City records indicate, as of July 7, 2017, there were 14, 484 people in Scottsboro with approximately 80 percent voting age. That works out to approximately 11,587 people. Our voting records reflect 12,488 registered voters. Of course, a number of those are inactive for various reasons.
Interesting, but the key figures indicate the following number of votes in the last three city elections:
• 2012: 3,457 in general election and 2,189 in runoff election
• 2014: 2,401 in general election and 2,169 in runoff election
• 2016: 3,449 in general election and 3,514 in runoff election
That works out to a high of approximately 28 percent and a low of approximately 17 percent of the on file registered voters in Scottsboro, not necessarily the active voters.
I am concentrating on Scottsboro figures because the upcoming election is for Scottsboro. I don’t have the figures for the county, but I feel confident they are similar. Basically, for the last four years, between 17 and 28 percent of our registered voters in Scottsboro are determining our leadership and all the other issues we vote on.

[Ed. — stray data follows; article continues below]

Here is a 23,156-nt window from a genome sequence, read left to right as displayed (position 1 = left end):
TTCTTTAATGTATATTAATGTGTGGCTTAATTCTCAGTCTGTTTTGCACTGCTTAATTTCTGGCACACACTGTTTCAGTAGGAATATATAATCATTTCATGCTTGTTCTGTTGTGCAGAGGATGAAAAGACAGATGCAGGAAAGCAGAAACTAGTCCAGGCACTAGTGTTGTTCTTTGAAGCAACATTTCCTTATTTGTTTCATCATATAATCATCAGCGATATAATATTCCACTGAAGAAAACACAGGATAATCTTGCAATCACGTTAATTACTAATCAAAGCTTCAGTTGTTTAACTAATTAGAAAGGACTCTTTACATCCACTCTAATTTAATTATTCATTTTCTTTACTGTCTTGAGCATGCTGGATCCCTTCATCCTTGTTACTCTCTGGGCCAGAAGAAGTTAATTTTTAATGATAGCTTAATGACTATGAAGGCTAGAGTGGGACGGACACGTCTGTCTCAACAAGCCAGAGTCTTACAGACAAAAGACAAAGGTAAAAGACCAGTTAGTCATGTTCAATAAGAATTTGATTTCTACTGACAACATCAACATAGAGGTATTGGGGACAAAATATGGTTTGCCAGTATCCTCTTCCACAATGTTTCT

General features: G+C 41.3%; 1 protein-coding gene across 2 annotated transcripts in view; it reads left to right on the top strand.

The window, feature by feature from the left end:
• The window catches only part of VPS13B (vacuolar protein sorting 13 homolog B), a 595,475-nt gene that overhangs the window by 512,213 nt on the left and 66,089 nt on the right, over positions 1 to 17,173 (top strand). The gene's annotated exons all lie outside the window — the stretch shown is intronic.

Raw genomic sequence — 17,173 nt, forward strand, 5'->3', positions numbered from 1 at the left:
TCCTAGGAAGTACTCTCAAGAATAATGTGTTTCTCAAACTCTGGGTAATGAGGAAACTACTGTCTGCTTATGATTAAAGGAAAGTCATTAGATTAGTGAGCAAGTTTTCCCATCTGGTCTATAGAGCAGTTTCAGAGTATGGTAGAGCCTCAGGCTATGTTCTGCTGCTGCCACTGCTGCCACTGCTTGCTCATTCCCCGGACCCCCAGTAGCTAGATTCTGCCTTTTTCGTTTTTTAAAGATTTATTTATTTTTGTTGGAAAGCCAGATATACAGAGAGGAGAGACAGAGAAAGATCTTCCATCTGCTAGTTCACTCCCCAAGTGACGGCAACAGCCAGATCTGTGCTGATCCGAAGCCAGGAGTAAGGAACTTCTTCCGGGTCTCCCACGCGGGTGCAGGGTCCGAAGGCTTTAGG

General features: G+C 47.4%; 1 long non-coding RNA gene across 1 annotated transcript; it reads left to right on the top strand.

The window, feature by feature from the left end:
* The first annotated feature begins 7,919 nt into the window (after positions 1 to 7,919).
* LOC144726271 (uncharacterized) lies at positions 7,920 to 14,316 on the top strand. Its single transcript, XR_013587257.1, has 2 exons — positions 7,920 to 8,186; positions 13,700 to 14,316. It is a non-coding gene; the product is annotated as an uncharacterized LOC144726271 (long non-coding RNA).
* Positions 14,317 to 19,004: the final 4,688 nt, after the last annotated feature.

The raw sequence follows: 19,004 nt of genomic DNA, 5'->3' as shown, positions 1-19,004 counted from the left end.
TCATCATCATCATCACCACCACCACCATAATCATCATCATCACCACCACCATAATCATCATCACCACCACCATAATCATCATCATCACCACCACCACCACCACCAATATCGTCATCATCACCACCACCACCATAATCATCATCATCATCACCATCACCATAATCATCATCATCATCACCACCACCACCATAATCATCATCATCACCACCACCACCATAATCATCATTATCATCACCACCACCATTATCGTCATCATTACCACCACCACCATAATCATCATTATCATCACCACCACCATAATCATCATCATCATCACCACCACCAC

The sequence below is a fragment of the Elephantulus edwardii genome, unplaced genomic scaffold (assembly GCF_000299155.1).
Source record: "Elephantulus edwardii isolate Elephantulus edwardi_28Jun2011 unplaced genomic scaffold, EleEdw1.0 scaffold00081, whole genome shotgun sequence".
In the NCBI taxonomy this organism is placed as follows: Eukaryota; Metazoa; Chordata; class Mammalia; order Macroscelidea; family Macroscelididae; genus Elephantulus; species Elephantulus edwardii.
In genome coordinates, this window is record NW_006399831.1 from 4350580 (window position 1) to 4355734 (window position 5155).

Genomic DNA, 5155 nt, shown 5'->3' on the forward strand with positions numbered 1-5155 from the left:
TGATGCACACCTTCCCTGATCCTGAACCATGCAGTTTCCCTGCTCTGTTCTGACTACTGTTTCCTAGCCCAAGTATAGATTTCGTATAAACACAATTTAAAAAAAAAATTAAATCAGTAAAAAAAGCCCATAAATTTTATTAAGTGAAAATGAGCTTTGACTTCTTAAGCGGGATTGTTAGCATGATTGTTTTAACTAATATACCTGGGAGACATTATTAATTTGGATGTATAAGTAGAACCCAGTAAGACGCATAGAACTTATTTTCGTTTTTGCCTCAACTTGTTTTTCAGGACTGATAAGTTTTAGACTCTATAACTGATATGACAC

I have worked the elections at the Rec-Com for several years. I have seen voters come in wheelchairs, on crutches, walkers, almost blind and needing assistance, using canes and service dogs and just plain painfully shuffling to get to the voting booth and place their vote in the machine.
I have seen the youngsters come in for the first time, all excited, and I encourage them to keep coming back. What I have not seen is that other three quarters of our registered voters come in and express their opinions and desires.
We are fortunate enough to have the latest in voting technology available and a great crew of workers so voting is easy and not very time consuming. We are open 7 a.m. until 7 p.m., so that overlaps most work schedules. If you are not going to be in town, there is also absentee voting.
On Aug. 19, the Jackson County Historical Association is hosting a “meet and greet” at the Railroad Depot Museum, from 2-4 p.m. This is an opportunity for you to meet the candidates in the Aug. 28 election in an informal atmosphere and ask them anything you would like about themselves, their qualifications and their plans for our city.
A forum is also scheduled for Aug. 21, at 6 p.m., at the high school. Please try to attend one or both of these events for the good of our city. Get to know those who want to help run our city and our schools so you can make an informed decision.
I found a couple of appropriate quotes: “The man who never bothers to vote is always ready to tell you what is wrong with the government,” and “It is always the man who doesn’t vote who spends his time criticizing the officials other men have elected.”
Please attend the functions and come out to vote. The direction of our city and schools depend on you. You will make a difference.